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An ER Doctor Makes The Case For Listening To Bedtime Stories (As An Adult)

Jamie Schneider
Author:
February 24, 2022
Jamie Schneider
mbg Beauty & Wellness Editor
By Jamie Schneider
mbg Beauty & Wellness Editor
Jamie Schneider is the Beauty & Wellness Editor at mindbodygreen. She has a B.A. in Organizational Studies and English from the University of Michigan, and her work has appeared in Coveteur, The Chill Times, and Wyld Skincare.
Image by Eloisa Ramos / Stocksy
February 24, 2022

As a kid, perhaps you listened to a story before bed, be it from the pages of your favorite fairy tale or a made-up adventure told in real time. It turns out, this childhood ritual comes with a fair share of benefits: Not only can bedtime stories help enhance children's language skills as they grow up and strengthen the bond between storyteller and listener, but these tales can also help relax their minds and lull them to sleep. 

So why did we ever grow out of this special ritual? It may be a bit more difficult to carve out time for a nightly story, especially in our digital world rife with distractions, but supermodel and entrepreneur Kate Bock and Harvard- and Yale-trained ER doctor Darria Long, M.D., founder of The TrueveLab, suggest making "adult bedtime stories" a priority. During our new video series, Expert Insights, they share how to indulge without relying on screens. 

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The case for an adult bedtime story. 

According to Long, leveraging light is crucial for achieving deep rest. "So that means that for an hour and a half before bed, we aren't using bright lights," Long says of her household, as any cool, bright light makes it harder for your body to register that it's time to wind down. That said, she sticks to low-watt bulbs for all of her bedside tables and does her best to limit her screen time. 

Screen time can mess with sleep in a couple of ways: First, that blue light interferes with melatonin production, causing the brain to think it's still daytime. Plus, endlessly doomscrolling before bed can stimulate your brain, thus keeping you from reaching a deeper sleep. "If you have trouble falling asleep, I tell people to turn off your devices for 60 to 90 minutes before bedtime," she suggests. 

However, that doesn't mean you have to sacrifice all sources of entertainment in the name of deep, quality sleep. Bock, for example, listens to podcasts or audiobooks with her fiancé during their wind-down routine. That way, she's not exposing herself to as many screens, but she's still enjoying some digital relaxation before bed (because let's be honest: It's pretty difficult to completely cut yourself off from the digital world as soon as the sun goes down).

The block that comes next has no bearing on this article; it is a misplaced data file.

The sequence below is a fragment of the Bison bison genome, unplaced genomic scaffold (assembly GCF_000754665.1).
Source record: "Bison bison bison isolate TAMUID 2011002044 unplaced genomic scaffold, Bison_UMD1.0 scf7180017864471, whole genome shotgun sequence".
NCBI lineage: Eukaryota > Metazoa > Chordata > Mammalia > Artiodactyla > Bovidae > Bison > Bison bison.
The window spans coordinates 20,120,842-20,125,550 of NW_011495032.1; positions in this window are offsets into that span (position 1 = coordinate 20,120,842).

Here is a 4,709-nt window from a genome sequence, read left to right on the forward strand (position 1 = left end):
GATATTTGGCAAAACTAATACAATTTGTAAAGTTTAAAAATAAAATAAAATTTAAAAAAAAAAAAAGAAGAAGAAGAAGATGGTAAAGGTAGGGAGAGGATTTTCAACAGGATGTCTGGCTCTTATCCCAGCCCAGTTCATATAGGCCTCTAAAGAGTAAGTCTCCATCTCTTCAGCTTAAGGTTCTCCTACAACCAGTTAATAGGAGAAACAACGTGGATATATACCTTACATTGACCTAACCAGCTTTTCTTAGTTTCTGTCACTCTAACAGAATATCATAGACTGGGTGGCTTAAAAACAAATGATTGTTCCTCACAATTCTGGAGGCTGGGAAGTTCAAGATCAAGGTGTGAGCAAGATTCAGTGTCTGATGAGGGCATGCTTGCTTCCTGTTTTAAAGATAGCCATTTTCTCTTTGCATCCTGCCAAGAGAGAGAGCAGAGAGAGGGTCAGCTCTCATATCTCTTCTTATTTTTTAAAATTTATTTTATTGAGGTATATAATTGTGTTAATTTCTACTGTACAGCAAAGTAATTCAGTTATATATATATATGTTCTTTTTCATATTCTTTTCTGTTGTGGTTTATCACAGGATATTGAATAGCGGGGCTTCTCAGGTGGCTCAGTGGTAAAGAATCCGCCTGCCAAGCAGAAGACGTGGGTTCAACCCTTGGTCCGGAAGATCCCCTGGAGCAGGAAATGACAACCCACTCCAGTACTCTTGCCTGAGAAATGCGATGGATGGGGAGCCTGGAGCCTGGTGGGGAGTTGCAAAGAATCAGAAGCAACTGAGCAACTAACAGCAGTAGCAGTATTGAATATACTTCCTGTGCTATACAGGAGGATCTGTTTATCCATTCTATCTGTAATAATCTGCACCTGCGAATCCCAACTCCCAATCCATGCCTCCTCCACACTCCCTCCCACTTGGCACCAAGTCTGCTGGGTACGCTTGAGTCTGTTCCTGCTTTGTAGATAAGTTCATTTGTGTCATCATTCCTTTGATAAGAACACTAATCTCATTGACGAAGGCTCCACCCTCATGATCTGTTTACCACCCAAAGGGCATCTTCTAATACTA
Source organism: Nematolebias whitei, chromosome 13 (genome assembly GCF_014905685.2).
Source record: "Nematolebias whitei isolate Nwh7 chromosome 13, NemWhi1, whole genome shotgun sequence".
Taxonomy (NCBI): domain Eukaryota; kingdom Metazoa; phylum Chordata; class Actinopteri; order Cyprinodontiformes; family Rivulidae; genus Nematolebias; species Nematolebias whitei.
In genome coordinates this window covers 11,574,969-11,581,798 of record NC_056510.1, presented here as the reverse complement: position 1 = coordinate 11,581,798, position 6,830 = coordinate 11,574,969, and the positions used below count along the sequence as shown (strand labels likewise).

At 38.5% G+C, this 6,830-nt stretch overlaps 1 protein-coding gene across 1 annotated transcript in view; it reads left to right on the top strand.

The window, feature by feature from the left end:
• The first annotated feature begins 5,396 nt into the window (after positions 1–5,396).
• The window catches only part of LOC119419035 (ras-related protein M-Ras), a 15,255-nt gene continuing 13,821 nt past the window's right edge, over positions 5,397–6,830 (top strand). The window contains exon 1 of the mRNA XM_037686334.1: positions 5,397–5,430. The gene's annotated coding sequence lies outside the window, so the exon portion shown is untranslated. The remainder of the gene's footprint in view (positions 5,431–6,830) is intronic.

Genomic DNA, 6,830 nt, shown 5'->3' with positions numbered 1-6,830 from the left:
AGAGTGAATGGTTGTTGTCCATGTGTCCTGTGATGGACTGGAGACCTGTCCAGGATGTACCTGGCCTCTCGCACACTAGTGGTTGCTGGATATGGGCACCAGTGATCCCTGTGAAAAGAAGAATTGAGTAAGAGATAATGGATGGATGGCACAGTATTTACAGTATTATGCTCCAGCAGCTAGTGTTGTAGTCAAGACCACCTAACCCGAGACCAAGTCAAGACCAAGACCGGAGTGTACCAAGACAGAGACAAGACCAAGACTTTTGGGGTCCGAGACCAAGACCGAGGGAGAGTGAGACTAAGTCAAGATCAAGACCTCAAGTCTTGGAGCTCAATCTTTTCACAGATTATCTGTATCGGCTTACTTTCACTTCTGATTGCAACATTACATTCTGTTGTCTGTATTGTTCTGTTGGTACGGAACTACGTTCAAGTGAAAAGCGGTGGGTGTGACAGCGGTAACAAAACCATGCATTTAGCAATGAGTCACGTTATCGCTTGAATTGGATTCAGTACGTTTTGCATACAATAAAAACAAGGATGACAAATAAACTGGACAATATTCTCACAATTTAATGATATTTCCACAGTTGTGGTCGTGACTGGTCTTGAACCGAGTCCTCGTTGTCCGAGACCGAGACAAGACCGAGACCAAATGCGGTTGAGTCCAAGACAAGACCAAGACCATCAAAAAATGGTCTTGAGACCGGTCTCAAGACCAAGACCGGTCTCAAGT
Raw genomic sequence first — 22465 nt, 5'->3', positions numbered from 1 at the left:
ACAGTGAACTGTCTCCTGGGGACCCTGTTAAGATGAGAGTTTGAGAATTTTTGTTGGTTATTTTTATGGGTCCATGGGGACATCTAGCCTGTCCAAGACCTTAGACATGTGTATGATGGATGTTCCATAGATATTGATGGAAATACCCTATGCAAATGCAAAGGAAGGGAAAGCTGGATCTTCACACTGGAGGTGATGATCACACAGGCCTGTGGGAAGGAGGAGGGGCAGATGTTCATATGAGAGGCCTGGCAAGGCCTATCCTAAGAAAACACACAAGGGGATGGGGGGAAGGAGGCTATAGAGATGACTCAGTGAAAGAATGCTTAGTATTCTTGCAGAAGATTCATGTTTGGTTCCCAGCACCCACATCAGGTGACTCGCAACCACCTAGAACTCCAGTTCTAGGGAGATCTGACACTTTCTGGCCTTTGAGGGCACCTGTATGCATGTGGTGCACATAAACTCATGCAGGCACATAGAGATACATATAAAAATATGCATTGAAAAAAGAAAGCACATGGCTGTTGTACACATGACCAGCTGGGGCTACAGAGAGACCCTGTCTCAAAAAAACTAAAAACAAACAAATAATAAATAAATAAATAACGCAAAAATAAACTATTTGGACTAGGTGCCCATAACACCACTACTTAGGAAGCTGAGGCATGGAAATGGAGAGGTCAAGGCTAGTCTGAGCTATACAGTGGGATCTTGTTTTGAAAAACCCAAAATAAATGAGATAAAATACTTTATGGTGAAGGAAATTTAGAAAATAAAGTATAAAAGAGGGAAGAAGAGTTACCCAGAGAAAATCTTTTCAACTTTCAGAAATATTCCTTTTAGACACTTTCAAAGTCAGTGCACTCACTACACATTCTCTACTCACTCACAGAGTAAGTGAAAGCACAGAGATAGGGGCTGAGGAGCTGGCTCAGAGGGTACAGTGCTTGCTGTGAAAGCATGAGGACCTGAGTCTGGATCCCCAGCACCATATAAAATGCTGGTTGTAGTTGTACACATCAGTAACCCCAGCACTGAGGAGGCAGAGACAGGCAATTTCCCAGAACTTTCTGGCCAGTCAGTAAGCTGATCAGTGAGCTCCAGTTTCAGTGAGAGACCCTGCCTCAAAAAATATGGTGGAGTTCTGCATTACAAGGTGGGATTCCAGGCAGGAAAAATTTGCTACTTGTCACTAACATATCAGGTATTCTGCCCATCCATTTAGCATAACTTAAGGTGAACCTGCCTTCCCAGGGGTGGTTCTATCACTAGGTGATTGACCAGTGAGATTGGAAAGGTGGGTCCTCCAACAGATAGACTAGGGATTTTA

"Listening to a story can be calming—it's like an adult bedtime story," Bock notes, and Long concurs. And just like during childhood, that bedtime story helps Bock feel sleepy before bed.

If you need a little extra help winding down, Bock also swears by mindbodygreen's sleep support+. "If you can take a natural supplement that will help your eyes feel heavy, that is the dream,"* she says of our bestselling formula. "It takes the stress off of sleeping." The powerful blend of magnesium bisglycinate, jujube, and PharmaGABA® is like the little nudge she needs to fall asleep faster and enhance overall sleep quality.* Bock takes it about 30 minutes to an hour before going to bed (perhaps right before she starts the bedtime story), and it helps her sleep soundly throughout the night.* 

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The takeaway. 

If you can swing it, we highly suggest putting bedtime stories back into your routine. Audio mediums, like books on tape and podcasts, are great "adult" bedtime stories that can help you wind down so you ultimately sleep like a baby. 

If you are pregnant, breastfeeding, or taking medications, consult with your doctor before starting a supplement routine. It is always optimal to consult with a health care provider when considering what supplements are right for you.
Jamie Schneider
Jamie Schneider
mbg Beauty & Wellness Editor

Jamie Schneider is the Beauty & Wellness Editor at mindbodygreen. She has a B.A. in Organizational Studies and English from the University of Michigan, and her work has appeared in Coveteur, The Chill Times, and Wyld Skincare. In her role at mbg, she reports on everything from the top beauty industry trends, to the gut-skin connection and the microbiome, to the latest expert makeup hacks. She currently lives in New York City.